UCSF Institute for Human Genetics

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Duke University

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Research

My research in evolutionary genomics focuses on three major areas:

Speciation genetics

In the study of speciation, a conundrum is how species can freely interbreed while being maintained as distinct species. My research attempts to characterize genetic features that contribute to speciation by preventing gene flow between species. Specifically, I have examined the role of chromosomal inversions to restrict recombination between species, contributing to higher rates of nucleotide divergence (see graphic on right for representation of this process and article on this topic).

As part of my doctoral research, I confirmed that inversions also disrupt recombination rates throughout the genome (not just inside inversions), and that these disruptions correlate with levels of interspecies nucleotide divergence. This was the first study to examine how enhanced, rather than inhibited, recombination rates contribute to variation in interspecies divergence (see article). To follow-up on this exciting result, I am now working to quantify recombination rate differences in hybrids relative to intraspecies genetic maps, and examine whether these differences correlate with variation in nucleotide divergence between species. To determine the universality of this putative pattern and to identify novel genetic features important in speciation, I am conducting a broad survey of various biological taxa with data appropriate for this type of analysis. This research project is part of a National Research Service Award through the NIH.

Recombination rate evolution and its impact on genomic architecture

Recombination occurs when chromosomes exchange genetic material when being put into gametes, which is the main reason why no two offspring from the same set of parents look exactly alike. Mechanistically, recombination is necessary to stabilize chromosomes during meiosis, but too many recombination events can lead to birth defects/disease. Evolutionarily, recombination helps to shuffle beneficial alleles onto common genetic backgrounds, facilitating the efficacy of selection, but too much recombination can break down these associations. I am interested in quantifying the amount of variability in recombination rate and understanding how selection and/or mutation drive ubiquitous correlations between nucleotide diversity/divergence and GC-content. I am also interested in the evolution of hotspot sharing across taxa. Typically, hotspots evolve very rapidly within and between species, whereas broad-scale rates (~1 Megabase) tend to show tight correlations between species.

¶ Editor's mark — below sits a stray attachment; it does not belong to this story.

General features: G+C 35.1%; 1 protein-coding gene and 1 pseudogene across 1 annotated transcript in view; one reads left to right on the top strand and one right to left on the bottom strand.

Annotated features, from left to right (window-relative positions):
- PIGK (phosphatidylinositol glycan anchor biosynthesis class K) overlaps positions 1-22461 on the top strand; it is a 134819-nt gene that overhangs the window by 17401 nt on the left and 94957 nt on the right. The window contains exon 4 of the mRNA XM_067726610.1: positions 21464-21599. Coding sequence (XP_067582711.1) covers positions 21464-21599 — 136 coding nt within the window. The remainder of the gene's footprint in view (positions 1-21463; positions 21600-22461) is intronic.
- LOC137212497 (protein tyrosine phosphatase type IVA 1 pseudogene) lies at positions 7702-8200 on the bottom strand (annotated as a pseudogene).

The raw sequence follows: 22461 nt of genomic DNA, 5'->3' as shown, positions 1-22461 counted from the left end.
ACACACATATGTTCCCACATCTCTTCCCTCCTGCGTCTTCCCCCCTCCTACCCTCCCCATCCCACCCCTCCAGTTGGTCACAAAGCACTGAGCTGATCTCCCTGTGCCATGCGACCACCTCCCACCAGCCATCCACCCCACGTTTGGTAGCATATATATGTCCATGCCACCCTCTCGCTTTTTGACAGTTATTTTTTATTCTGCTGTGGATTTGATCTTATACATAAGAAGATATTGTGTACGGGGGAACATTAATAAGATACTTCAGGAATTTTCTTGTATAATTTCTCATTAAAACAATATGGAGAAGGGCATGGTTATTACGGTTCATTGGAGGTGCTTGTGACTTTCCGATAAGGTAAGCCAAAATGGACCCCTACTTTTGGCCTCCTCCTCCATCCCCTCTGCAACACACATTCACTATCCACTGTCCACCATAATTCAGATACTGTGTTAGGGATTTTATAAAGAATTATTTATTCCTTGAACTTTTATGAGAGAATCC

As part of my PhD, I was involved in building a recombination map based on genotype data in genetic crosses within Drosophila persimilis (see article). Currently, I am building genetic maps based on linkage disequilibrium between single nucleotide polymorphisms (SNPs) using whole genome sequence data in various great apes and other primates. Specifically, I am working to to build genetic maps for chimps, bonobos and gorillas as part of the Great Ape Genome Diversity consortium (See talk on these results). Having additional comparisons of fine-scale recombination rate variation among primates will help us examine how nucleotide divergence predicts the amount of hotspot sharing within and between species (See recent talk on this topic).

Variation in levels of introgression across the genome

The discovery of a non-uniform distribution of hybridization across the genome has transformed the way we think about the process of speciation and our understanding of how species are maintained despite hybridization. In my research, I have been involved in projects documenting the strength of introgression (gene flow) between hybridizing taxa. For my master's research, I published one of the first studies documenting sequence-based evidence at nuclear DNA of hybridization between the rhesus and cynomolgus macaque (see article).

More recently, as part of my postdoc, I have been involved in research comparing the relative contributions of neandertal DNA to different human populations, with the surprising conclusion that East Asians have higher levels of neandertal admixture compared to Europeans (
see recent article). I am also working on multiple projects in collaboration with Dr. Nadav Ahituv at UCSF to characterize nucleotide changes along the human/neandertal lineage resulting in corresponding changes in enhancer function during neural development (see recent article).